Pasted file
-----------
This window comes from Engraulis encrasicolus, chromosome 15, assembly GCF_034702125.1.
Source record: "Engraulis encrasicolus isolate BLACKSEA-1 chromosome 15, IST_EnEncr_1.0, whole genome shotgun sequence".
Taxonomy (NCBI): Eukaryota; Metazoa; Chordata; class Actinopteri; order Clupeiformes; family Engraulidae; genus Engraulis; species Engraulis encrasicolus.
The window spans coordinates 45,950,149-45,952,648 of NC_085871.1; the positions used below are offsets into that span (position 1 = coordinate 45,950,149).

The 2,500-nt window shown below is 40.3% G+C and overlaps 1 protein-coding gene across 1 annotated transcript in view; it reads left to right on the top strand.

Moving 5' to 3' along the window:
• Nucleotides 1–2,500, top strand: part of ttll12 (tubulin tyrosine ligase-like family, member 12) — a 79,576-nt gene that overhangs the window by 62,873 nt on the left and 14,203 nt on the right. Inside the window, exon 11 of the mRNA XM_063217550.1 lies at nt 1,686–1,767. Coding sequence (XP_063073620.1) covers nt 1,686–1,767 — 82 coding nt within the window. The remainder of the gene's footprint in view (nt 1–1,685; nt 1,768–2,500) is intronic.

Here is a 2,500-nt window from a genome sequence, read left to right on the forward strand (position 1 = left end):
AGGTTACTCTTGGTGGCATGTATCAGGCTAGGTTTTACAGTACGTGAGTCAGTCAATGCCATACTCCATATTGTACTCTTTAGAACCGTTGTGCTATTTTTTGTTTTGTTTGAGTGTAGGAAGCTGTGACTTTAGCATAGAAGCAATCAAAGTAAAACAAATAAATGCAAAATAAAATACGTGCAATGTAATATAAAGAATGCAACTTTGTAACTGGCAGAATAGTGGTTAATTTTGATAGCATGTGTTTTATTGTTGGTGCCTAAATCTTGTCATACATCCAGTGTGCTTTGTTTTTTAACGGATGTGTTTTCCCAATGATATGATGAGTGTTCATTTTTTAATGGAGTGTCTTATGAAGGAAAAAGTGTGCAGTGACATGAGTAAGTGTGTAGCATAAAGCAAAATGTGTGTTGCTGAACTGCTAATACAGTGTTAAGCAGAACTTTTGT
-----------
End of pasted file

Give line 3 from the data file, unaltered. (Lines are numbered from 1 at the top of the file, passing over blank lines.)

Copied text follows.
Taxonomy (NCBI): Eukaryota; Metazoa; Chordata; class Actinopteri; order Clupeiformes; family Engraulidae; genus Engraulis; species Engraulis encrasicolus.